Mots cls : Ovaire ; Follicules ; Ovocyte ; Granulosa ; Thque interne ; Facteurs de croissance ; Gonadotrophines ; Strodogense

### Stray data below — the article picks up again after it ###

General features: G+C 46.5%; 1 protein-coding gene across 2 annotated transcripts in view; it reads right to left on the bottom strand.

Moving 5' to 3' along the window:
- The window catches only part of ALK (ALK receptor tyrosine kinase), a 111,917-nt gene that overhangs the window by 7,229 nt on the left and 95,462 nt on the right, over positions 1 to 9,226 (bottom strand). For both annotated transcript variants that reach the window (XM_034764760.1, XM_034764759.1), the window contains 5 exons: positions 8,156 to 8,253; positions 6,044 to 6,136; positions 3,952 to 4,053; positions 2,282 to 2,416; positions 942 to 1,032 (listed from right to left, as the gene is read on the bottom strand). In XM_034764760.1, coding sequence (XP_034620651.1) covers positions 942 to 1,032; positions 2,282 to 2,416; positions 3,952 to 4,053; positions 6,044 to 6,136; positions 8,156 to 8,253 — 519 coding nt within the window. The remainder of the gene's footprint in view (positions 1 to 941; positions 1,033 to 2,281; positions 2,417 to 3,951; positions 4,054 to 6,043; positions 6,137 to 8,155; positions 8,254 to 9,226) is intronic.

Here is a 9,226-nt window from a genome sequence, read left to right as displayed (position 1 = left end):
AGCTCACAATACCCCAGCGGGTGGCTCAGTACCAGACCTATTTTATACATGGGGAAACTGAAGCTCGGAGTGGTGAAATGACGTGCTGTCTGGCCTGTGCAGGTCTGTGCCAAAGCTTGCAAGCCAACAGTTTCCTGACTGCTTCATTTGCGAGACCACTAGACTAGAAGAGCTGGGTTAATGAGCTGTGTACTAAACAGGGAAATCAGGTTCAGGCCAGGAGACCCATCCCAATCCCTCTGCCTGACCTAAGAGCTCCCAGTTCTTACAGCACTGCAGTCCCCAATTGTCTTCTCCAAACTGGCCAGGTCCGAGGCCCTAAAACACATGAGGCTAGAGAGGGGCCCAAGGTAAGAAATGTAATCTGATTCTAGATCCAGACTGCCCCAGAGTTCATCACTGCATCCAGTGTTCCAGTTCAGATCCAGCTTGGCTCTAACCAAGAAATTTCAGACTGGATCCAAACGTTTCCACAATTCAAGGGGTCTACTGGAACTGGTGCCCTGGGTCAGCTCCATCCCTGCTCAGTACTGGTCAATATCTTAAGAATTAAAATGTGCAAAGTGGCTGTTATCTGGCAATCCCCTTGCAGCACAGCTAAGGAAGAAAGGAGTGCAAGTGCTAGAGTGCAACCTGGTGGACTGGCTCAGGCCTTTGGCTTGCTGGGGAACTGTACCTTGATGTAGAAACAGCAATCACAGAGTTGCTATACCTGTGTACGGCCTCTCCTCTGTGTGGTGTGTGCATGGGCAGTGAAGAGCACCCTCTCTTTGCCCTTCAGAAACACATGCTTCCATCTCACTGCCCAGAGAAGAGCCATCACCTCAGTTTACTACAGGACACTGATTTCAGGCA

Abstract By integrating morphometrical and endocrinological data, as well as biological effects of various molecules synthesized by the human follicle, we propose a dynamic view of the follicle growth within the human ovary. Folliculogenesis starts with entry of resting follicles into the growth phase, a process where the kit system plays a key role. Several months are required for a new growing follicle to reach the preantral stage (0.15 mm), then 70 additional days to reach the size of 2 mm. Early growing follicle growth is regulated by subtle interactions between follicle-stimulating hormone (FSH) and local factors produced by theca and granulosa cells (GCs), as well as the oocyte. From the time they enter the selectable stage during the late luteal phase, follicles become sensitive to cyclic changes of FSH in terms of granulosa cell proliferation. During the early follicular phase, the early selected follicle grows very quickly and estradiol is present in the follicular uid. However, the total steroid production remains moderate. From the mid-follicular phase, the preovulatory follicle synthesizes high quantities of estradiol, then after the mid-cycle gonadotropin surge, very large amounts of progesterone. At this stage of development, the responsiveness of the follicle to gonadotropins is maximum, especially to luteinizing hormone (LH) that triggers granulosa wall dissociation and cumulus expansion as well as oocyte nuclear maturation. Thus, as the follicle develops, its responsiveness to gonadotropins progressively increases under the control of local factors acting in an autocrine/paracrine fashion. 2010 Published by Elsevier Masson SAS.